Copyright 2002 Ha'aretz
Name Of Newspaper
March 25, 2002
HEADLINE: Syria Can, But Won't, Influence Hezbollah Over Kidnap Victims
BYLINE: Amos Harel
Syria has turned down requests by European states to use its
influence over Hezbollah by taking action to return to Israel the
four kidnapped Israelis in the hands of the Lebanese fundamentalist
militia. In those contacts, the Europeans emphasized that by helping
in the case, Damascus could improve its standing in Washington,
which since September 11 has been suspicious of Syria as a state
providing shelter to terrorists.
According to information in Israel, Syrian President Bashar Assad was notified in advance by Hezbollah about their plans to kidnap Israeli soldiers and he received a detailed report on the kidnapping of Elhanan Tannenbaum right after it took place. Furthermore, he is kept up to date on the case by Hezbollah's leadership.
Three Israeli soldiers, Adi Avitan, Benny Avraham, and Omar Suwad, were kidnapped from the Mt. Dov area on October 7, 2000, and apparently died at the time or soon after the kidnapping. A few months ago, the IDF declared the three dead, with their whereabouts unknown. Col. (res.) Tannenbaum was kidnapped in October 2000 in Europe and was taken to Lebanon, apparently through a third country.
According to foreign reports, Israel has been conducting negotiations with Hezbollah to return the three bodies and Tannenbaum in exchange for Lebanese and Palestinian prisoners held by Israel. Germany and other states are mediating in these efforts, but as far as is known, no progress has been made. Hezbollah Secretary General Hassan Nasrallah occasionally mentions the kidnappings in public, while Israel maintains a veil of deliberate ambiguity on the matter.
In recent months, the defense establishment has come to the conclusion that Syria plays "a central role" in the affair, and could help solve it. Senior security sources claim Syria has "up to date and reliable" information about the four Israelis and that it has influence over Hezbollah in the affair. However, the Syrians refrain from getting involved, even after the Europeans told Damascus that a humanitarian gesture on the matter of the kidnapped Israelis would score them points in Washington, an assessment Israel shares.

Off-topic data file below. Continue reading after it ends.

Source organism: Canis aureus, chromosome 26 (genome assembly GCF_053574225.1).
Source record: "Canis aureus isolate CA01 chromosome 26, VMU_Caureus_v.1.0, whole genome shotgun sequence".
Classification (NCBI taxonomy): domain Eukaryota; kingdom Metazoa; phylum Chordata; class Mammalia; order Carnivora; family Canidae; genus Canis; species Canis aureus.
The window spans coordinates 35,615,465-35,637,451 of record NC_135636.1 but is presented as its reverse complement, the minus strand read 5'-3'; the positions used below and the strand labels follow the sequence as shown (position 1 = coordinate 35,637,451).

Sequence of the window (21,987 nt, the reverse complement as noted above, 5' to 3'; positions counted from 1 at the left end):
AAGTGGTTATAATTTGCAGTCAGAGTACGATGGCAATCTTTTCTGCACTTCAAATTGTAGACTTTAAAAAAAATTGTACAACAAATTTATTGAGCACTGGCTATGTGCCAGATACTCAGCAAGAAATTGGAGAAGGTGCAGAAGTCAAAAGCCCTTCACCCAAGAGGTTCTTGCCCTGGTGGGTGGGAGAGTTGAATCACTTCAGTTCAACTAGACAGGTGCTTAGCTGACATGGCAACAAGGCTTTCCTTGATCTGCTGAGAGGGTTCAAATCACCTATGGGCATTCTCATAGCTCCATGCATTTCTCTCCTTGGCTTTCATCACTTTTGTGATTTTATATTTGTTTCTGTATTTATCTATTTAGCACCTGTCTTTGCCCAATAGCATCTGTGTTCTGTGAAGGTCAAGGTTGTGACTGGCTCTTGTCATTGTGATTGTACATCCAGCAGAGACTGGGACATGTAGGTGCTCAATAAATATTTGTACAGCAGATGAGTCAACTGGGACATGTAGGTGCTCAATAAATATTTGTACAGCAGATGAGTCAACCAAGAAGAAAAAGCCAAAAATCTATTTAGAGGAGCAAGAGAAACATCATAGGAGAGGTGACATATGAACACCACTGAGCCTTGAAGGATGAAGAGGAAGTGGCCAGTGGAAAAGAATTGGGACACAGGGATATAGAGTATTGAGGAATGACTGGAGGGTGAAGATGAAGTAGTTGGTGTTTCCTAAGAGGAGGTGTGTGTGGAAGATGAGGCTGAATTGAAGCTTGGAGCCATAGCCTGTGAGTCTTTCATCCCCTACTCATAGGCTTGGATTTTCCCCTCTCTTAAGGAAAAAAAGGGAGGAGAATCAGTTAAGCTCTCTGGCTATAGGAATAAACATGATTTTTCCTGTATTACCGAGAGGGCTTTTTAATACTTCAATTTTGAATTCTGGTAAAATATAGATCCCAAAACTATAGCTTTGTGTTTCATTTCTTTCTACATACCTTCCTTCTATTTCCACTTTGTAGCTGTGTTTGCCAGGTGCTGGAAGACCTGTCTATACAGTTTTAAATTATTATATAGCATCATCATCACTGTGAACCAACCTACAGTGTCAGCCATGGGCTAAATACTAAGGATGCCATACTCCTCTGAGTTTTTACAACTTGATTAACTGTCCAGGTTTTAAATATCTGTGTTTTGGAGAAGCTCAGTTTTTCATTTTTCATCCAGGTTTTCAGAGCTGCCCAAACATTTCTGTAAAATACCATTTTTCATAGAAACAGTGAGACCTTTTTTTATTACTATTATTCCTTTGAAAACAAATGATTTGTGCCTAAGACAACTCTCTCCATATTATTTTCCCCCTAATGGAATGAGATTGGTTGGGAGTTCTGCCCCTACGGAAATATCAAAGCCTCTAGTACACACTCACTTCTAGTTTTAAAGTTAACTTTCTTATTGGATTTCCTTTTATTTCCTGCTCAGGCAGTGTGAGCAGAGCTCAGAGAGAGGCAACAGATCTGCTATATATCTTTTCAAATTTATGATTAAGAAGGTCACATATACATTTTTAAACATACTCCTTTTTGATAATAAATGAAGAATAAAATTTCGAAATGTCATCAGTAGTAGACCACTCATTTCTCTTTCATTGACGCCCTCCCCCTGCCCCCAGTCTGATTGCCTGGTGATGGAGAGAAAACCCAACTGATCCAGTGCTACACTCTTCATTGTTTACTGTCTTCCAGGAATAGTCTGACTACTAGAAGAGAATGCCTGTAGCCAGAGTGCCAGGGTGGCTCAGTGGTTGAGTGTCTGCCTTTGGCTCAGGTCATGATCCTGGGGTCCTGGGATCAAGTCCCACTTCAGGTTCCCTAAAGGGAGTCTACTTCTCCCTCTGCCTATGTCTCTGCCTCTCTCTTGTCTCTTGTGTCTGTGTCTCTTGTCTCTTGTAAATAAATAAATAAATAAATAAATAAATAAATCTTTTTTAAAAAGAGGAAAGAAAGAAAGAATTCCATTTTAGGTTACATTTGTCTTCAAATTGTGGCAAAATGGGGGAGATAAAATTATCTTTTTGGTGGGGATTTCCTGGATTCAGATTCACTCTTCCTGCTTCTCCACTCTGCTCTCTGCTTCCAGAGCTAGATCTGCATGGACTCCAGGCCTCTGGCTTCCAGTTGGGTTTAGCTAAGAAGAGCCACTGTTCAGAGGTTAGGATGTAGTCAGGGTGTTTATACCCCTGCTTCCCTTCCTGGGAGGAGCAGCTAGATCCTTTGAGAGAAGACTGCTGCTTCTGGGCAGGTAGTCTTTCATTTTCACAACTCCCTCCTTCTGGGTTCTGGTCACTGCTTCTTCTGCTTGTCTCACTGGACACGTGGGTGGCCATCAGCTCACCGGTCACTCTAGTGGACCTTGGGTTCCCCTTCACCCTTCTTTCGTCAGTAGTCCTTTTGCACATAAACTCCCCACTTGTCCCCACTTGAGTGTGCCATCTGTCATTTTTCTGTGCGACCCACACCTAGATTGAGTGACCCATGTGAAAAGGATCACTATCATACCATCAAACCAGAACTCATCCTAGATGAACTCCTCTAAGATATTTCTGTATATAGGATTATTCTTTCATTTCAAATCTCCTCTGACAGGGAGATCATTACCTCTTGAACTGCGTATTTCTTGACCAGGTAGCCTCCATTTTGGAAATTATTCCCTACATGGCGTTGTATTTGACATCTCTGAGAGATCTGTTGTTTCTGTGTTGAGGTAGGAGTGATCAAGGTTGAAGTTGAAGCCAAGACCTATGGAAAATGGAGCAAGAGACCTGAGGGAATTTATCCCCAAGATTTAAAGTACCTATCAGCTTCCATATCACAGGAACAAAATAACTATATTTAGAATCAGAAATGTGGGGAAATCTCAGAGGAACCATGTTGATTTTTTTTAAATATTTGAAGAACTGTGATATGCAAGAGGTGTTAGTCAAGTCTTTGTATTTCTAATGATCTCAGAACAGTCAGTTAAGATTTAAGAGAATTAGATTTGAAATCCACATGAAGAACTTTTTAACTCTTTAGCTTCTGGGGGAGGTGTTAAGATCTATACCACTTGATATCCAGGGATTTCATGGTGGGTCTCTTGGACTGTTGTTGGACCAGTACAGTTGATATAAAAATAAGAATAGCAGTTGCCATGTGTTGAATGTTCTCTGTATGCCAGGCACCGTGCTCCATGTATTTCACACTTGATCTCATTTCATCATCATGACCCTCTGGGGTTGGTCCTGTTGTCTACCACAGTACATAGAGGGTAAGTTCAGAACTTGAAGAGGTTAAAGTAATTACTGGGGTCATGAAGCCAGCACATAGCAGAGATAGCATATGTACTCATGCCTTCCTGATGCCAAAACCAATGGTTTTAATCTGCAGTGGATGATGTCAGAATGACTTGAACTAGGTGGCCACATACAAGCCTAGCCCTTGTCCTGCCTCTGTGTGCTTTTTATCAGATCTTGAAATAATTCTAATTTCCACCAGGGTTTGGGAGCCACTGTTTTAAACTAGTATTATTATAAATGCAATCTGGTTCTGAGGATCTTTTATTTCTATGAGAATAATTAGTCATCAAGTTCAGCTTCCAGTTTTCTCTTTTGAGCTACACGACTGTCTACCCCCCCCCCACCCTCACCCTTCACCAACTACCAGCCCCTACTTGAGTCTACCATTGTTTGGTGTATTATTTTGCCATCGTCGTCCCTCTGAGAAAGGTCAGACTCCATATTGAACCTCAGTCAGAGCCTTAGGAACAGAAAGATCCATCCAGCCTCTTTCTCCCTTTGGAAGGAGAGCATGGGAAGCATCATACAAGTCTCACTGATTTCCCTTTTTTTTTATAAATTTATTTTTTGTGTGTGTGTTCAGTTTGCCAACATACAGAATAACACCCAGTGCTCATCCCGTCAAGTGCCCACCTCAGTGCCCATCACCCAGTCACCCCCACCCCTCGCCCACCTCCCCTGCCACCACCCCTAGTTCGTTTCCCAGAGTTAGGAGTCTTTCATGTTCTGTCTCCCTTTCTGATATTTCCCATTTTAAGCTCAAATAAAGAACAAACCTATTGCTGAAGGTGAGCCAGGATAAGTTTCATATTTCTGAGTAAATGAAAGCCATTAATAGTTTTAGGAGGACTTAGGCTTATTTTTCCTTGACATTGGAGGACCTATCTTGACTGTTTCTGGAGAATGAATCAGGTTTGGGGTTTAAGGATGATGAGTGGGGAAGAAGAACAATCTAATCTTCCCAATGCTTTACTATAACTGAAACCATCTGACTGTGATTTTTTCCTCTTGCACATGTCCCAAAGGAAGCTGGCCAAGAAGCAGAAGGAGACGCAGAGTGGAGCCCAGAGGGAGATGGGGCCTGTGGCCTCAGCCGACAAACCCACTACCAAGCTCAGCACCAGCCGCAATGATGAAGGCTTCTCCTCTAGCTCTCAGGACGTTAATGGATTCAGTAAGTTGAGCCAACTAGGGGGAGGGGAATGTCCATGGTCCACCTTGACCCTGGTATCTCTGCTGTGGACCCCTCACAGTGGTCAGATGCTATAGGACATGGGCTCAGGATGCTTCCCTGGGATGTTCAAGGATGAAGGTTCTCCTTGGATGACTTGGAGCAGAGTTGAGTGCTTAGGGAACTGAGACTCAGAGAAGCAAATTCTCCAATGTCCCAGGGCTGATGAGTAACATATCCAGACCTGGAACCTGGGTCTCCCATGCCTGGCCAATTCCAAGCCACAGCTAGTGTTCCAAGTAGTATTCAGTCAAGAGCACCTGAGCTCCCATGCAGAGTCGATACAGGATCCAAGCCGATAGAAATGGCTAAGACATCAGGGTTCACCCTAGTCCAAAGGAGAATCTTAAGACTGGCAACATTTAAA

Damascus is troubled by its relationship with Washington in the wake of September 11. The U.S. has delivered various messages - sometimes inconsistent - about its attitude to Syria since the terror attacks on New York and Washington. Hezbollah, under Syrian patronage, was added to the American list of terror organizations it has targeted, and one of Hezbollah's leaders, Imad Maragnieh, was put on the list of terrorists wanted along with al-Qaida activists. The Damascus residencies of various terror groups has also been mentioned by Washington - but so far, the U.S. has taken no tangible steps against the Syrians, with Iraq at the top of their agenda for the "next phase" of the war on terror.
Israeli defense sources say the Syrian leadership has been intensively dealing with the question of how to improve relations with Washington. The issue apparently came up in the recent visit to Syria and Lebanon by Iranian Foreign Minister Kamal Kharazi and in the ongoing dialogue with Nasrallah. The Syrians believe the U.S. threats against Hezbollah could damage them, Lebanon and Iran.
Against that background, the Europeans suggested Syria take an active role reining in Hezbollah's activities against Israel on the northern border. In the past six months, the Syrians indeed have enforced a policy of restraint on Hezbollah but Israel believes that overall, Syria's role remains negative in the kidnapping affair.
Assad was informed ahead of the kidnapping on Mt. Dov, which took place despite the fact the IDF withdrew from all of southern Lebanon and retreated to a boundary approved by the UN. Assad heard about the Tannenbaum kidnapping after the fact, but has been kept up-to-date by Nasrallah and other Hezbollah leaders.
Security services sources say that Assad tries to portray the Mt. Dov kidnapping as legitimate resistance against "the Israeli occupation." That is how he described it in a conversation with then U.S. secretary of state Madeleine Albright shortly after the kidnapping. He also continues to back the Hezbollah kidnapping of Tannenbaum, which Israel calls "an act of piracy and terror, and a blatant violation of international law." Indeed, Syria is still working to reduce international pressure on Hezbollah, most recently with Syrian Foreign Minister Farouk Shara telling U.S. Secretary of State Colin Powell in New York last November at the UN, that Hezbollah is a national liberation movement and not a terrorist organization.
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